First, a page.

What does an an acquisition process look like?
There are two kinds of acquisition processes: planned and opportunistic. A planned process is where a company looks for a suitable buyer for their business, whereas an opportunistic process is initiated by a buyer.
In either case, the process begins with first building a strong list of potential acquirers, as covered in Part 1 of this series. Then, it’s a sprint with those potential acquirers that (hopefully) results in Letters of Intent.
From there, it’s time for due diligence, which can last several weeks. With some luck and a lot of hard work, the deal will close and you’re on to post-acquisition integration.
The shopping sprint
Even if the sale price isn’t going to break records, this is an opportunity to create a successful outcome that will maximize your long-term impact.
In an opportunistic process, an acquirer approaches a company it wants to buy.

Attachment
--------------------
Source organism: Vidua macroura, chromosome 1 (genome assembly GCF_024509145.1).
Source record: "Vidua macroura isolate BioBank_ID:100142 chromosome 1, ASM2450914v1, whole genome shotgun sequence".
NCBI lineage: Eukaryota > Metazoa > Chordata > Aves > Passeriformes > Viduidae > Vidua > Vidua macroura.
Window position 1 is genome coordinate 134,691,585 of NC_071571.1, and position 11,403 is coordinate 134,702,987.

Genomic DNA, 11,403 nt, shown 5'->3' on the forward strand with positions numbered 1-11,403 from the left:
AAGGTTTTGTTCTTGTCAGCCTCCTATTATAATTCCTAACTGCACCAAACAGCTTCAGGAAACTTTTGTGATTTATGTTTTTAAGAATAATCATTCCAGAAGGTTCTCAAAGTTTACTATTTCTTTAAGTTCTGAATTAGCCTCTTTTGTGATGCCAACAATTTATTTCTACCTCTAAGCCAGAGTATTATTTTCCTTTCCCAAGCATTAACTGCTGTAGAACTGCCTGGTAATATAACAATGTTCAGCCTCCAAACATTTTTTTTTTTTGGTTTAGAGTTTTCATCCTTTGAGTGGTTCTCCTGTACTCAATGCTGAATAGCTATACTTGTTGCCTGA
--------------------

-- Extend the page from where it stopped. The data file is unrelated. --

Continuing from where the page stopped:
If you’ve been approached and decide to pursue an acquisition, you have a short time frame to continue that conversation and reach out to other companies on your potential acquirers list.
In your initial conversations with the active buyer, you can expect to learn how much they intend to offer, as well as set up a framework for the process.
In a planned process, you control the timing, but you have to think about a triggering event at your business that creates some time-bound pressure.
In opportunistic processes, the triggering event is being approached by an active buyer. For venture-backed companies in a planned process, the triggering event is often a funding round. You might become interesting to the companies on your list if they think they can acquire you at today’s valuation versus at a higher valuation after you’ve raised another round.
That’s when things get hectic.
The road to an LOI
Regardless of how the process started, you, your board and advisers have a few short weeks to negotiate with all interested parties. As a founder, you’ll either reach out to potential buyers yourself or will ask board members to do so on your behalf.
This article was originally published on TechCrunch.com. Read More on their website.